Friday 21 October 2011
Instrument: Mercury Dual Imaging System – Wide Angle Camera.
The arcuate ridge in this image, Beagle Rupes, is one of the tallest and longest scarps on Mercury. It is shown here deforming and shortening the elliptical impact crater Sveinsdóttir in the bottom left corner of the image. Beagle Rupes and other scarps on Mercury are thought to be the surface expressions of thrust faults that formed from contraction as the planet’s interior cooled.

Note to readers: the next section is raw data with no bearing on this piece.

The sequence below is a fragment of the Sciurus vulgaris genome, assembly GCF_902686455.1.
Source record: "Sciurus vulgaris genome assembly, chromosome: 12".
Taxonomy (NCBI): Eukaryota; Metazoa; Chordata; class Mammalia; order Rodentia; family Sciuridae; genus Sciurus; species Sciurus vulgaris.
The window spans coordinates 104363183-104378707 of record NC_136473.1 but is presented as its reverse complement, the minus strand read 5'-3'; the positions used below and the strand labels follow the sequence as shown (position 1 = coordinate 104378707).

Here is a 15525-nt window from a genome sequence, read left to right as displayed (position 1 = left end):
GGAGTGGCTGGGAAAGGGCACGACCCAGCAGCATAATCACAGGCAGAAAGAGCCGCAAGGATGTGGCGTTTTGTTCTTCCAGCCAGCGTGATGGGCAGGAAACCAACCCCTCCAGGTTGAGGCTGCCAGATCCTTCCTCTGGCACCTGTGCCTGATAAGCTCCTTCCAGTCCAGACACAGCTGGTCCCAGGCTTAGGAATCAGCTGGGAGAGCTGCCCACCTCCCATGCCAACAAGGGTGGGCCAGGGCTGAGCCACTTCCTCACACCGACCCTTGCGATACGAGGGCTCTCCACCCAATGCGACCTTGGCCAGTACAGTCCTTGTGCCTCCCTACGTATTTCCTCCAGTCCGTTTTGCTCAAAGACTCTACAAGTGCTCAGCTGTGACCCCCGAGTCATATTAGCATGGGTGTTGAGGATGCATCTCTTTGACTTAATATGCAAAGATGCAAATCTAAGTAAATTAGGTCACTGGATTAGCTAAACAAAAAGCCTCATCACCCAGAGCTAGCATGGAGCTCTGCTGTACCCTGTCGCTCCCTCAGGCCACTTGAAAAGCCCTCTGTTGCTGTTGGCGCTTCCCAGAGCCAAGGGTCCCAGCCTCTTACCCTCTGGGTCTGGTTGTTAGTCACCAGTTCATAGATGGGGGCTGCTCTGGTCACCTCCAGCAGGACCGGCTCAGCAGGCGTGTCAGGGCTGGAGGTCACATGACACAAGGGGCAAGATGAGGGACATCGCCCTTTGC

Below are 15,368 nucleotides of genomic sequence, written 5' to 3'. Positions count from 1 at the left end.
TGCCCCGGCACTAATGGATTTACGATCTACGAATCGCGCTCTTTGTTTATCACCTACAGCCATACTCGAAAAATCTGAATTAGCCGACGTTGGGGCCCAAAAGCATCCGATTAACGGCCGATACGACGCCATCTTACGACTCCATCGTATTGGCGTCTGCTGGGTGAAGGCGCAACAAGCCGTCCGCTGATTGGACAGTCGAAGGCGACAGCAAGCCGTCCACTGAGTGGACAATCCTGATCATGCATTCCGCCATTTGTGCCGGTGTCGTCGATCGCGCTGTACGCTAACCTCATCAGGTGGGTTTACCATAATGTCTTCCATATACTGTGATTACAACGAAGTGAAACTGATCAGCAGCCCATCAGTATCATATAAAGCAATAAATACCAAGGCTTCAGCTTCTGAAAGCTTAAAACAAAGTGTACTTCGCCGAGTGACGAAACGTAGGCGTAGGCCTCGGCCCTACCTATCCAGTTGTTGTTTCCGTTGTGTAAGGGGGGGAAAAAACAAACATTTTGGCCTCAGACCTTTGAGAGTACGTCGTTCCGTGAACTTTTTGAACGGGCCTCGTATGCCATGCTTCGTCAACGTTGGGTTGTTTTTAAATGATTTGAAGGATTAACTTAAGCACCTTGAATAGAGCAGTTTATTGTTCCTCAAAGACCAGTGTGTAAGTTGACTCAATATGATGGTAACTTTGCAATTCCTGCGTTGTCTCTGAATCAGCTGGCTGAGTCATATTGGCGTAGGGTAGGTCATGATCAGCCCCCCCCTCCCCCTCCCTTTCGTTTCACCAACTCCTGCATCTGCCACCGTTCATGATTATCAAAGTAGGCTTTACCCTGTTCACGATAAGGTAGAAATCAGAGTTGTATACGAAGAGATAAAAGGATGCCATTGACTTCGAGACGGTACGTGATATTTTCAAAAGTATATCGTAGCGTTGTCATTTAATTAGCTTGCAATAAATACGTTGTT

This image was acquired as part of MDIS’s high-resolution surface morphology base map. The surface morphology base map will cover more than 90% of Mercury’s surface with an average resolution of 250 meters/pixel (0.16 miles/pixel or 820 feet/pixel). Images acquired for the surface morphology base map typically have off-vertical Sun angles (i.e., high incidence angles) and visible shadows so as to reveal clearly the topographic form of geologic features.